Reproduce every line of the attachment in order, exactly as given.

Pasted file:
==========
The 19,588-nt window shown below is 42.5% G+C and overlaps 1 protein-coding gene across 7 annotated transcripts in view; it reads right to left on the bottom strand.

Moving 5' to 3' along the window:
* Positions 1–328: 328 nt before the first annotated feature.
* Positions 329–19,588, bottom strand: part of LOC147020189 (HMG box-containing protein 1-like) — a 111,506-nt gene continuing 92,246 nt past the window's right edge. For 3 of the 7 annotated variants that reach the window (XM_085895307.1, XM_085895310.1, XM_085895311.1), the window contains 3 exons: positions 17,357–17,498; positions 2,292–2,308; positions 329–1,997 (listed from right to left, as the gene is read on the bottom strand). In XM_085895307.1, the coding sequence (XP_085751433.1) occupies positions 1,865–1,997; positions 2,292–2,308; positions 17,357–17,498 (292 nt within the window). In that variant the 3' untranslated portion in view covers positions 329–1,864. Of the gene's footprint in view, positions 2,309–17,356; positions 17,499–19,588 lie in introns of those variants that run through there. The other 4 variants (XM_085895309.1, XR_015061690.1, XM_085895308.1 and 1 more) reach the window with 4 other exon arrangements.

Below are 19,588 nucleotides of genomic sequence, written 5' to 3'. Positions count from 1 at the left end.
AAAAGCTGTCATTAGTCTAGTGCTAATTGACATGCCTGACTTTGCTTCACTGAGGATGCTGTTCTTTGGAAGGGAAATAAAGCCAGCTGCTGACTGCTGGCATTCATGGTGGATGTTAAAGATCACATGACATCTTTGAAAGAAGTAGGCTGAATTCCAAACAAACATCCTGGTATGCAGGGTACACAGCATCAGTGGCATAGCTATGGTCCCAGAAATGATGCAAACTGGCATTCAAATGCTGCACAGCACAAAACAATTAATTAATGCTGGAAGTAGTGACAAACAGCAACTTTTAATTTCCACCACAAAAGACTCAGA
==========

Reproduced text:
The 19,588-nt window shown below is 42.5% G+C and overlaps 1 protein-coding gene across 7 annotated transcripts in view; it reads right to left on the bottom strand.

Moving 5' to 3' along the window:
* Positions 1–328: 328 nt before the first annotated feature.
* Positions 329–19,588, bottom strand: part of LOC147020189 (HMG box-containing protein 1-like) — a 111,506-nt gene continuing 92,246 nt past the window's right edge. For 3 of the 7 annotated variants that reach the window (XM_085895307.1, XM_085895310.1, XM_085895311.1), the window contains 3 exons: positions 17,357–17,498; positions 2,292–2,308; positions 329–1,997 (listed from right to left, as the gene is read on the bottom strand). In XM_085895307.1, the coding sequence (XP_085751433.1) occupies positions 1,865–1,997; positions 2,292–2,308; positions 17,357–17,498 (292 nt within the window). In that variant the 3' untranslated portion in view covers positions 329–1,864. Of the gene's footprint in view, positions 2,309–17,356; positions 17,499–19,588 lie in introns of those variants that run through there. The other 4 variants (XM_085895309.1, XR_015061690.1, XM_085895308.1 and 1 more) reach the window with 4 other exon arrangements.

Below are 19,588 nucleotides of genomic sequence, written 5' to 3'. Positions count from 1 at the left end.
AAAAGCTGTCATTAGTCTAGTGCTAATTGACATGCCTGACTTTGCTTCACTGAGGATGCTGTTCTTTGGAAGGGAAATAAAGCCAGCTGCTGACTGCTGGCATTCATGGTGGATGTTAAAGATCACATGACATCTTTGAAAGAAGTAGGCTGAATTCCAAACAAACATCCTGGTATGCAGGGTACACAGCATCAGTGGCATAGCTATGGTCCCAGAAATGATGCAAACTGGCATTCAAATGCTGCACAGCACAAAACAATTAATTAATGCTGGAAGTAGTGACAAACAGCAACTTTTAATTTCCACCACAAAAGACTCAGA